Ellen Lupton is curator of contemporary design at Cooper-Hewitt, National Design Museum in New York City and director of the Graphic Design MFA program at Maryland Institute College of Art (MICA) in Baltimore. An author of numerous books and articles on design, she is a public-minded critic, frequent lecturer, and AIGA Gold Medalist. Read More

How to Write a Book Proposal

Readers are sometimes curious about how to prepare a book proposal. In my experience, an effective book proposal includes some or all of the following elements.


:: Statement of intent, in the form of a “pitch letter” or narrative document, which states the title, concept, scope, audience, and point of view of the book, as well as positioning your book in relation to competing titles. Your book should be an original contribution to the field, but it should also relate to an existing discourse. In 2002, when I proposed the book Thinking with Type to Princeton Architectural Press, there were many, many type guides on the market, proving that this was a lively area. But none were exactly like my book. Unique selling proposition: Thinking with Type combines theory and practice, how and why, in a compact, contemporary, readable volume packed with strong examples. Likewise, when proposing the book Graphic Design: The New Basics (co-authored with Jennifer Cole Phillips), we were able to identify a strong literature and market in this area, and yet a void in books quite like this one. Unique selling proposition: Graphic Design: The New Basics presents classic modernist design priciples updated for contemporary technology and culture.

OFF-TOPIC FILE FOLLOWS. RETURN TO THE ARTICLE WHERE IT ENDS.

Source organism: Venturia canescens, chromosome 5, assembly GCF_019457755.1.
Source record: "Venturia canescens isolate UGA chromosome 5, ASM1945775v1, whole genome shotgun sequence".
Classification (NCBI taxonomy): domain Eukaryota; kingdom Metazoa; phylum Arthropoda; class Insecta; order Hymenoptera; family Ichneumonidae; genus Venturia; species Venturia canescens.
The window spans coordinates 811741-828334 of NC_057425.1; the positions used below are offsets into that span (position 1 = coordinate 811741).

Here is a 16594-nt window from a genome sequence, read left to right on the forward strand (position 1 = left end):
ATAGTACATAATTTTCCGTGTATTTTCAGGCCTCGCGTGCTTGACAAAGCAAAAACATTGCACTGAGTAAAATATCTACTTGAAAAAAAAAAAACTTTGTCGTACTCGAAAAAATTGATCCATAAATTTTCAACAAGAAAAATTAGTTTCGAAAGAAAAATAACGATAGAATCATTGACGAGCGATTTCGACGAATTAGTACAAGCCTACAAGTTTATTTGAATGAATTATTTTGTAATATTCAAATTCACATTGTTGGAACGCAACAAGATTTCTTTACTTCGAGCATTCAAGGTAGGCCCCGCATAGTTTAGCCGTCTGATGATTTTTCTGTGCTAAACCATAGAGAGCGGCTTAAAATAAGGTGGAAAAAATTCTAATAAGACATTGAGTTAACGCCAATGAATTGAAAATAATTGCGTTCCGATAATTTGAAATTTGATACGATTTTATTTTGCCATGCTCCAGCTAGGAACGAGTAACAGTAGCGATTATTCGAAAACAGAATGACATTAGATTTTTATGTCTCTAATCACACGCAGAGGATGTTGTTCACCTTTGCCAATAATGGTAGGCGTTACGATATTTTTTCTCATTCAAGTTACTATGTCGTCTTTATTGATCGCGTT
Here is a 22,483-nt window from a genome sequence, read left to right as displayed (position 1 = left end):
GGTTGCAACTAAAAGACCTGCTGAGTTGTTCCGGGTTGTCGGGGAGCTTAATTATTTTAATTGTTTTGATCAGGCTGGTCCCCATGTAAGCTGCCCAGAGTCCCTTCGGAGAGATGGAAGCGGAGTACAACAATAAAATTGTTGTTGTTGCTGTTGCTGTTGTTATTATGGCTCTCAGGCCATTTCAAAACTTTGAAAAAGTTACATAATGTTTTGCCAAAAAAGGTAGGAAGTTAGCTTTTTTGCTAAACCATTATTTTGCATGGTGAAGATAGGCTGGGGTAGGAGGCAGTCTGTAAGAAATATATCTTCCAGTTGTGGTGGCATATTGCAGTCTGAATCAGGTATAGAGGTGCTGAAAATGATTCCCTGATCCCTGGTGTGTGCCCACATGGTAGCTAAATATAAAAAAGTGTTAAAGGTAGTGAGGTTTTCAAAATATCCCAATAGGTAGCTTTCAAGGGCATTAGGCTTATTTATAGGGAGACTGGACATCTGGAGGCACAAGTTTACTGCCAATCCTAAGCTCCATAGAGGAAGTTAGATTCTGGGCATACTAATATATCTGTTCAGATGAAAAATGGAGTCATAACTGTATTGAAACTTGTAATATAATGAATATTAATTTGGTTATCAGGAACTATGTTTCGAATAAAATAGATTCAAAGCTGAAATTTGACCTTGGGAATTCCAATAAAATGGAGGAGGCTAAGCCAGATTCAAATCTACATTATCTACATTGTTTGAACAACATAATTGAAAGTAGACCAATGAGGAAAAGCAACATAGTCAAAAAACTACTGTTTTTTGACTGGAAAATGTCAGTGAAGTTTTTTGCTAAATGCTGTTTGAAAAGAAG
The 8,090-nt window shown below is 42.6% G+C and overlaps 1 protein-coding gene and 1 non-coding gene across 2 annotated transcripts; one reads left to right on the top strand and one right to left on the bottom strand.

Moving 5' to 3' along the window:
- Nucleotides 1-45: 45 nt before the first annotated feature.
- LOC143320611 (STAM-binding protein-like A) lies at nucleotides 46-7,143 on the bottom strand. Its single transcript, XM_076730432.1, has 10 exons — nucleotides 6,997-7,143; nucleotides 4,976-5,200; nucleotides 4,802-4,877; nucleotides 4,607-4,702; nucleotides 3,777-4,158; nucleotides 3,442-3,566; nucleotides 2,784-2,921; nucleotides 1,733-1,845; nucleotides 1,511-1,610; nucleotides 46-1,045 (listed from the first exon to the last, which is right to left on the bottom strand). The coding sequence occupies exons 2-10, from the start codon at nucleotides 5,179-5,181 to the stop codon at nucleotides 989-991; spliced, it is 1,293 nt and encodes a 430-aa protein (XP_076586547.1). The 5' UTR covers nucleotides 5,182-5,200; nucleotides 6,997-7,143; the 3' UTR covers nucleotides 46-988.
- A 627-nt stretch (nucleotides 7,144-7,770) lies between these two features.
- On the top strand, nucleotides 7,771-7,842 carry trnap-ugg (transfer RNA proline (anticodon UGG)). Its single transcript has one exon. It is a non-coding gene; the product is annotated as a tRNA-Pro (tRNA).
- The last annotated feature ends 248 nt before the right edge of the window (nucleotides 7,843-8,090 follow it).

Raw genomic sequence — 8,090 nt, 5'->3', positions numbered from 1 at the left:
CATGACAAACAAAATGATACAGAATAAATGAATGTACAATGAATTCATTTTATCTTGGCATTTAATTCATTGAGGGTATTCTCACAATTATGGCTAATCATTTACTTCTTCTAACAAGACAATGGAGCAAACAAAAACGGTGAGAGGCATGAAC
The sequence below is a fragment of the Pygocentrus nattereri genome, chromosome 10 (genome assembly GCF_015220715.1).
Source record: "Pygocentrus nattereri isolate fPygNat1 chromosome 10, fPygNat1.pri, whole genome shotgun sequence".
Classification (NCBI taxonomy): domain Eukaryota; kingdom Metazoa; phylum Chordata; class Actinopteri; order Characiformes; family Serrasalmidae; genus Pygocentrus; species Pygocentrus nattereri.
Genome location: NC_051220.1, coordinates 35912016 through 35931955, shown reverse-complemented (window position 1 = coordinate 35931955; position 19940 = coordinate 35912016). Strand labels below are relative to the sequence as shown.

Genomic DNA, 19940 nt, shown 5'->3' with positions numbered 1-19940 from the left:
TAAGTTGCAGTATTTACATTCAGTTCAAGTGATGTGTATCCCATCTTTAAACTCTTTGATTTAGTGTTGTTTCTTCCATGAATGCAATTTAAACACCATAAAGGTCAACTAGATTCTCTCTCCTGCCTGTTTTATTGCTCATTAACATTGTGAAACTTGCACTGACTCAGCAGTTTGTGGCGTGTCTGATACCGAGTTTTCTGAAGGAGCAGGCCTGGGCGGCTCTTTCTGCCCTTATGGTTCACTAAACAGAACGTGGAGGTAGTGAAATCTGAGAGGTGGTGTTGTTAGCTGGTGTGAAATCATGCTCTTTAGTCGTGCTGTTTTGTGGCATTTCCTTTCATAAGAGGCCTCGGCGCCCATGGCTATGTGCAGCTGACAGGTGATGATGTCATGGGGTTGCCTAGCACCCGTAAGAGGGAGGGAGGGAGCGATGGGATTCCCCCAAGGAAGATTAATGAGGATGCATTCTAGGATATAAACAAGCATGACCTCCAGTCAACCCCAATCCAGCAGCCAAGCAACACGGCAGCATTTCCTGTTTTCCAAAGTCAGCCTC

Your statement of intent should indicate the anticipated number of pages and images as well as a short bio demonstrating your experience and expertise.

:: Table of Contents, listing the different sections of the book and indicating overall page count. You don’t need to know exactly how long the book is, but the table of contents is a crucial planning document for both you and your potential publisher, providing a road map of the book and indicating its level of depth and granularity.

:: Sample chapter(s) (Word document), together with sample illustrations, if you are not planning to design the book. If you are planning to design the book, then the sample chapter(s) should be laid out.


:: Sample layouts, if you are planning to design the book. Ideally, these layouts will feature actual text and images, but placeholders can be used as well. Your acquisitions editor may request sample layouts after expressing serious interest in your project.

:: Published writing sample. This may be submitted in lieu of a sample chapter to demonstrate your writing ability.

Sample book proposals by Ellen Lupton

:: Thinking with Type, 2002 (pdf)
:: Graphic Design: The New Basics, 2006 (Word doc)
:: Designing with Materials, 2007 (Word doc)